If Fabio is looking for a novel way to inspire his players ahead of Friday's massive game against Algeria then I reckon I've got the answer: Send the boys for a pre-match lunch with Sir Geoff Hurst!
That's what I was lucky enough to do ahead of our miserable display against the USA in Rustenburg - and the 1966 legend proved to be a top man (if not exactly a lucky mascot on this occasion).
Sir Geoff is currently director of football in the UK for McDonald's and has been heading up a three-year scheme to coach football coaches in South Africa.
In fact he arrived in Rustenburg fresh from a visit to Rena Le Lona after-school community project in Johannesburg attended by children whose lives have been affected by HIV.
Over lunch he spoke movingly about meeting the kids, about donating a mini bus and the reaction he received. But when the conversation turned to football - as of course it did - what struck you most about him was just how much winning that trophy 44 years ago really meant to him .
If any of Fabio's boys, and especially Robert Green, are tempted to think being holed up in South Africa hiding in your room to avoid abusive headlines on the internet, is all getting too much then have a chat with a man who knows better.
"Winning a World Cup for your country is something incredible and the rewards are enormous," Hurst told me in between posing for photographs with a string of football fans at a Rustenburg shopping mall (he had salmon teppanyaki but the way, but ruined his GI diet with sticky toffee pudding to follow)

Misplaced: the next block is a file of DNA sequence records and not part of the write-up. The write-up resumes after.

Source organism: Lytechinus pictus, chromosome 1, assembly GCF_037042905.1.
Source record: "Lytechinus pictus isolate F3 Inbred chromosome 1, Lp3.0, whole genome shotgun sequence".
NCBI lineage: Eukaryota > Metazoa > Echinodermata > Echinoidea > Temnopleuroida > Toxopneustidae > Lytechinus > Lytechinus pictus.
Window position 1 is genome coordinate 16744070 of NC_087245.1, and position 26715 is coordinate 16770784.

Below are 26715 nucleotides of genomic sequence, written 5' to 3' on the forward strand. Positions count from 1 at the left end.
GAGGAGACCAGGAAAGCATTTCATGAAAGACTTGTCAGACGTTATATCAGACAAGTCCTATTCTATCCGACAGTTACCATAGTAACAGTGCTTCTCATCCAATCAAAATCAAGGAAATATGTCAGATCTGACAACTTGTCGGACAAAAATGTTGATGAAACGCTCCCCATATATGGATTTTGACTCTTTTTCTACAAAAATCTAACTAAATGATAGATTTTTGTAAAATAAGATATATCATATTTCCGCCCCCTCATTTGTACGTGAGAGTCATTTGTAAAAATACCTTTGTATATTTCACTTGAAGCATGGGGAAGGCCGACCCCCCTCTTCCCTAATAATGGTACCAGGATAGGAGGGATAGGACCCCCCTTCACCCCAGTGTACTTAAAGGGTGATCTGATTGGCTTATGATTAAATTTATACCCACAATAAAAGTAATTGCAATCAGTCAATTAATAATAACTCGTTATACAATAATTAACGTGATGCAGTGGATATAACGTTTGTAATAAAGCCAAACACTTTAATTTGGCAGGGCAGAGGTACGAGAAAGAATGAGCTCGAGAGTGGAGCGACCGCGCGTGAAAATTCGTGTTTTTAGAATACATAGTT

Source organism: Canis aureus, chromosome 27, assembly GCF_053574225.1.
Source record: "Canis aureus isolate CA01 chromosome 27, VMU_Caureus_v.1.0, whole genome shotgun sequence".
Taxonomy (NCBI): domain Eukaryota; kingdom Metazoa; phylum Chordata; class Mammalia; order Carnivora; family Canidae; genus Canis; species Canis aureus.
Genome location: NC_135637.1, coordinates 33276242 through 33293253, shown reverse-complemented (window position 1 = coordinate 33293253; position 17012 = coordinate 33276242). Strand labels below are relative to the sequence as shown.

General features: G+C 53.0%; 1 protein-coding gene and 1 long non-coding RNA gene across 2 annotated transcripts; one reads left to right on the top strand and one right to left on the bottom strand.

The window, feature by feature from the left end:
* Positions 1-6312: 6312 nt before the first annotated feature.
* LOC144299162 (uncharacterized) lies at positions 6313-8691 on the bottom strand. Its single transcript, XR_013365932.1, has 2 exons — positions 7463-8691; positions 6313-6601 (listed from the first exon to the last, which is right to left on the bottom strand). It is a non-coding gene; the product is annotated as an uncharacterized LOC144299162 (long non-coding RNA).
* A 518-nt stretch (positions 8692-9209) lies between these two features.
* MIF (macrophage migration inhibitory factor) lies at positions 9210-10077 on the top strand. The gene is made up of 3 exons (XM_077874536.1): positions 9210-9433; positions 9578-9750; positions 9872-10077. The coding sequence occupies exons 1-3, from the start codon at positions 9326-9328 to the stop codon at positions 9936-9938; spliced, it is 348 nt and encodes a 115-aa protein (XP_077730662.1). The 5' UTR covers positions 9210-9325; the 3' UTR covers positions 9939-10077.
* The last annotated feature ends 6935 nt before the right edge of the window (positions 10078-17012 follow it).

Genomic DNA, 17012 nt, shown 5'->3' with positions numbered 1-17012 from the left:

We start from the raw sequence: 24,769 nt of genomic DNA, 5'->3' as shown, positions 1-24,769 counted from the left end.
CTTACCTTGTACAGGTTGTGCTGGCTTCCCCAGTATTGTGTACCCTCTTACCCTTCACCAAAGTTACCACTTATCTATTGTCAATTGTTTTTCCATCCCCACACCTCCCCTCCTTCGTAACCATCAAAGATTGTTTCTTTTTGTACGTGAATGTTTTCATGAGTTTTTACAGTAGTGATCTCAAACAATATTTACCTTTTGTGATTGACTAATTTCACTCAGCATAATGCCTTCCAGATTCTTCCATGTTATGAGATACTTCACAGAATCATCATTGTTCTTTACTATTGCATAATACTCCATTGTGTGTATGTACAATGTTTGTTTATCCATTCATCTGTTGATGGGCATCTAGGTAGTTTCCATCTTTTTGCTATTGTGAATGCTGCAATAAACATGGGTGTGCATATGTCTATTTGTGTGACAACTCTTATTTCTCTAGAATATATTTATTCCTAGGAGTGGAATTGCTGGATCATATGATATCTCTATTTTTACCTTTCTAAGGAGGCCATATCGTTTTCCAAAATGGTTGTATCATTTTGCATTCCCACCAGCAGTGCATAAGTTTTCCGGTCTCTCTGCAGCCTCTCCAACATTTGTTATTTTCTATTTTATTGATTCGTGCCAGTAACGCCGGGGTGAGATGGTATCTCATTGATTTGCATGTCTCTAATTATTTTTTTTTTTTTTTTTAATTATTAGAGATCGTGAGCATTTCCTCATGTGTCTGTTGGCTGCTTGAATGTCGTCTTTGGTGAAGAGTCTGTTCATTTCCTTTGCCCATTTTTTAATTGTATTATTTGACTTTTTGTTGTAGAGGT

"The rewards are that for the rest of your life you will have fans coming up and telling you 'fantastic' and shaking your hand.
"The rewards are that you are suddenly recognised on a completely different level, not for what you've done for your club but what you've done for your country. And the rewards are that you will have a bond with 22 other players that will last for the rest of your life.
"I promise these guys, it's just amazing. The players don't quite understand that yet. But if they win it they will be aware of it for the rest of their lives. They must take this opportunity given to them"
If I had my way I'd send Geoff Hurst in to do Steven Gerrard's pre-match team talk in Cape Town on Friday but I suspect he wouldn't approve.
Back in 66 he says it wasn't the fashion to have tub-thumping motivational team talks. In fact Bobby Moore didn't say anything to his players before walking out to take on Germany.
"There were no speeches, that wasn't Bobby's way and it wasn't the manager's either. I don't think he even went round to talking to players individually, we just sat quietly and concentrated on what we had to do," said Hurst.
"It was the same on the pitch. Bobby led by example and the players followed. He was the most focused, professional and mentally strong person I have ever come across in my life.
"When I see all these team huddles and motivational speeches that seem to be the fashion these days I have to admit I cringe a bit. Let's just focus on what needs to be done, get our minds right and get out there"
Good advice. Over to you, Mr Capello.
CHRIS HATHERALL WILL BE BLOGGING FOR FOOTBALL.CO.UK FROM SOUTH AFRICA THROUGHOUT THE WORLD CUP